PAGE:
It may be incredibly juvenile, but we can see why sCATch comes with those annoying capital letters in the middle. When your main character is a cat who craps paint everywhere, you probably don’t want the first four letters of your title to be ‘Scat’. It changes the entire mood of the game.
sCATch: The Painter Cat is aiming to be far more wholesome and family-friendly than that. At its heart, it’s a puzzle game that we’ve played countless times before: it’s a version of the ice-slide puzzle, where you tap in a direction and your character moves as far as they can go before hitting something. Then they stop and you do the same again, sliding about an arena depending on where the walls are, aiming for an exit of some kind.
You’ve probably played them in adventure games like Legend of Zelda, and they’re an indie game staple (only this week, we’ve got two of them, as sCATch launched on the same day as Webgeon Speedrun Edition which – spoiler – is the better of the two games).
It’s a gentleman’s rule that if you’re going to launch this kind of game, then you need a gimmick to spice things up, otherwise you risk being just yet another ice-sliding game. sCATch: The Painter Cat duly comes up with one, and it’s certainly colourful.
As you’re sliding around a level in sCATch: The Painter Cat, you’re hitting paint pots. Those paint pots cover little sCATch, and he starts trailing the colour around the level like de Blob. You don’t have to worry about making a mess, as this is what the level wants. On the walls, you can see little paint swatches that indicate what colour the wall should be. So, not only are you moving about the level to find an exit, you are making sure that you do a spot of Changing Rooms and paint the walls the right colour.
A colour bar across the bottom of the screen is an indicator of just how much of the room has been painted. Because if you duck out of the exit before it reaches 100%, then you’re going to get some failure music and an unceremonious restart. It’s your task to paint every last inch of the level in the relevant colours, and only then can you pop out for a saucer of milk.
Paint being paint, the complication is that you can accidentally – or purposefully – overwrite the colours that you have already slathered on the walls. In the opening levels, this is the dominant factor in the puzzles. Forget about the path to the exit – that’s so obvious that you needn’t worry about it – it’s finding the path which overwrites your colours at exactly the right moment which forms the challenge.
Except it’s not all that challenging. sCATch: The Painter Cat is built in a way that you can replay quickly, the number of paths are relatively limited, and you can pretty much explore every permutation in the space of a few restarts. So, if you fancy it, trial and error can become your friend. It slightly removes the luster of sitting there and working out for yourself.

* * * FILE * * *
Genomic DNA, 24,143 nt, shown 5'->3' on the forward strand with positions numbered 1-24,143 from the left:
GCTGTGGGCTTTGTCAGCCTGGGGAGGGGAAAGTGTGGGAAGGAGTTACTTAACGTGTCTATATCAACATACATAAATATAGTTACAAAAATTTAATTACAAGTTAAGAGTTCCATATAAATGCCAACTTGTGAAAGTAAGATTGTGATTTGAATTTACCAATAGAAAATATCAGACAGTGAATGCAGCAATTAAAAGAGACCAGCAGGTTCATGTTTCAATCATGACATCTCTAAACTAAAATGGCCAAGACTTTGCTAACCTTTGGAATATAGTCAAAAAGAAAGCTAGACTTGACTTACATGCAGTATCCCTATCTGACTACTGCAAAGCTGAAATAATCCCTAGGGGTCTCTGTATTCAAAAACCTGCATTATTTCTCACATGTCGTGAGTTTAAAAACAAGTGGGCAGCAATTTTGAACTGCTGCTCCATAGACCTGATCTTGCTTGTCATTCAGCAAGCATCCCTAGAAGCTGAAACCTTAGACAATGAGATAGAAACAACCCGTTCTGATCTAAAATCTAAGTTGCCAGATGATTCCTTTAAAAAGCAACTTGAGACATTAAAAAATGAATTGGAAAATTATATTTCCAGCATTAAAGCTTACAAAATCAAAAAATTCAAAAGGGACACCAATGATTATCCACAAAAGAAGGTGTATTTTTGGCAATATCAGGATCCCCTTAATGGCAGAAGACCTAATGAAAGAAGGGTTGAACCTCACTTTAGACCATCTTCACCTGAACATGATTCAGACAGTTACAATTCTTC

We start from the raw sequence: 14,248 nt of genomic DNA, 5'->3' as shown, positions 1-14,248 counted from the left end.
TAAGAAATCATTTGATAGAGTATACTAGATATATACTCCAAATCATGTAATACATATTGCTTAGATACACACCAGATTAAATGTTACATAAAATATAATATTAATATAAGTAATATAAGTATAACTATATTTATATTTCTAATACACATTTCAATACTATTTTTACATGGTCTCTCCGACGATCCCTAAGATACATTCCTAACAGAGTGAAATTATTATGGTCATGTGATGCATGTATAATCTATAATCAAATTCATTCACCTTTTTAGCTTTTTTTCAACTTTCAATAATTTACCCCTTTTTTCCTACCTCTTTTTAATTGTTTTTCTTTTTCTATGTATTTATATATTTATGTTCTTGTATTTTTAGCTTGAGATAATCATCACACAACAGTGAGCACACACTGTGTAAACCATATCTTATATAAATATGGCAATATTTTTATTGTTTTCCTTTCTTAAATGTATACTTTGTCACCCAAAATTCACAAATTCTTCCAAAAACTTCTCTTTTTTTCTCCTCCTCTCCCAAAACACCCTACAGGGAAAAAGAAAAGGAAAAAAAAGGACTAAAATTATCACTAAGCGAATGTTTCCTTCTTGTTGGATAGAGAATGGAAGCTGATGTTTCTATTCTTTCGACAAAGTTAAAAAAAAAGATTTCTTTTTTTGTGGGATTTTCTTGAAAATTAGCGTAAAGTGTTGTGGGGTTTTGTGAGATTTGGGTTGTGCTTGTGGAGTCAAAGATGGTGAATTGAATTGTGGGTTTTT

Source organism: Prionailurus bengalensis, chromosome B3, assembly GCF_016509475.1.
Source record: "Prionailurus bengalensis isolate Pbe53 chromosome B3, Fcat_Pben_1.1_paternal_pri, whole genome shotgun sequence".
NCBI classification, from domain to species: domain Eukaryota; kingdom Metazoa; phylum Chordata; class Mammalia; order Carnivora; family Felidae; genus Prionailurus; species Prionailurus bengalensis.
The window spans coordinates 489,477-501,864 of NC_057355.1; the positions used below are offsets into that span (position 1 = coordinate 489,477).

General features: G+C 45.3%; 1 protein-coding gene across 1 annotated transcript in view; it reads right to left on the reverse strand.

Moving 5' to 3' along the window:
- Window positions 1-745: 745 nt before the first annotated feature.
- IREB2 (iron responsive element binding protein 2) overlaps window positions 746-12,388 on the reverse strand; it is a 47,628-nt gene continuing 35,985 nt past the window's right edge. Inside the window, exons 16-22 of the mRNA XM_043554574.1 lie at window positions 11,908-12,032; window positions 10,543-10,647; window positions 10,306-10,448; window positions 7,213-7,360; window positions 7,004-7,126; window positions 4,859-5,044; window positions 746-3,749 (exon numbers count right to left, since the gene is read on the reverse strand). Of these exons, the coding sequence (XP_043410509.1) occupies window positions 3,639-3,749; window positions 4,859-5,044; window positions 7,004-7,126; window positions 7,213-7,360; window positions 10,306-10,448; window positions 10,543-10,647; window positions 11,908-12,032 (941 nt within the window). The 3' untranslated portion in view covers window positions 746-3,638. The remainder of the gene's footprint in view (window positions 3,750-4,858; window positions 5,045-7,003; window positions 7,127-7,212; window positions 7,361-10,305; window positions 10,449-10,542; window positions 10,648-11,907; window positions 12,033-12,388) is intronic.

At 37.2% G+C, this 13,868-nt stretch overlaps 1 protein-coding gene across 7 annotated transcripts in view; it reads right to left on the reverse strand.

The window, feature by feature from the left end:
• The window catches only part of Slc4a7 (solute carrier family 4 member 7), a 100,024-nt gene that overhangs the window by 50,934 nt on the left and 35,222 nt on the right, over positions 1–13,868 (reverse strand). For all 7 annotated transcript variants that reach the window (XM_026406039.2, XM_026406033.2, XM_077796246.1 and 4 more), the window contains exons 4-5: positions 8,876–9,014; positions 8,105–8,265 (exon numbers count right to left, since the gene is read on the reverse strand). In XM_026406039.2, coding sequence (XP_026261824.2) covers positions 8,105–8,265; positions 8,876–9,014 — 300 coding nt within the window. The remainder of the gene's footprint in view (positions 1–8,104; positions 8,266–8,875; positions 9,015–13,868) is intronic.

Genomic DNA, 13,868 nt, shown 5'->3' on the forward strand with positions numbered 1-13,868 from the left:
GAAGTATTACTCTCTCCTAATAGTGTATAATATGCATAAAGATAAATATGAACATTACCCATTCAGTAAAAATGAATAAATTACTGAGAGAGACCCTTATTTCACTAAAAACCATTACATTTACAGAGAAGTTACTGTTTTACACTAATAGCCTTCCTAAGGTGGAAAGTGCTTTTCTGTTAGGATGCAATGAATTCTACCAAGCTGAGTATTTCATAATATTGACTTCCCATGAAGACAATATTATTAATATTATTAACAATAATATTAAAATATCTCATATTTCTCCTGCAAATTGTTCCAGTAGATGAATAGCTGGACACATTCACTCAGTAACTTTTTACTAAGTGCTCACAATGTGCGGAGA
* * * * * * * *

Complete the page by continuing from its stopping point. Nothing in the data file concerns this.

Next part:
Later levels get cheekier. Conveyor-belt-like squares appear, and they lock you into a particular flow. Then they get a magnitude more complicated, as similar conveyor squares appear that turn clockwise when you hit them, changing their path completely. The last seven or eight levels boil your brains in a bag, and it’s entirely because of these pieces.
More confusingly, around the mid-point, you are introduced to dual-colour paint pots. Having played sCATch: The Painter Cat all the way to the end, unlocking all of its achievements (1000G for about an hour’s work, if you’re interested), we still don’t know how they quite work. Enter from one direction and you become a particular colour; enter from the other and you are a different shade. That’s fine. But there are variations on this rule that we just can’t predict: reversing back into a paint pot seems to inconsistently change our colour, and moving into a paint pot from the north or south, when the colours on the pot are oriented east and west, is utterly unpredictable. It’s a toss of a coin.
Throughout sCATch: The Painter Cat we had that niggling sensation that everything was inexact. The paint on the walls wasn’t hugely clear: did a mix of colours indicate that either colour could be used, or both was needed? Is that tiny little splash of paint an accidental overflow of colour, or something that sCATch genuinely wants me to paint? There are some shaggy edges to how sCATch: The Painter Cat sets out its rules, and we found ourselves asking – too often, we may add – whether the game wanted to do something or not. It’s not a dealbreaker, mainly because the puzzles have a solution that feels right, but it made us realise that we took other puzzle games for granted. They are clear about their rules and stick to them. sCATch: The Painter Cat doesn’t quite deliver that feeling.
As ice-sliding puzzles go, sCATch: The Painter Cat certainly looks the part. It’s cute as a button, and then you pour paint all over it. There’s an easy thrill in slopping paint everywhere and then ducking out of the exit, all within the turn count.
But like the best cats, sCATch doesn’t feel like you’re the one in control. Knowing what to paint is uncertain, and fuzzy gameplay rules mean that you’re often playing trial-and-error rather than paint-the-room. sCATch: The Painter Cat certainly isn’t a bad puzzle game, by any means, but it’s not one that you ever feel like you can truly master, either.
You can buy sCATch: The Painter Cat from the Xbox Store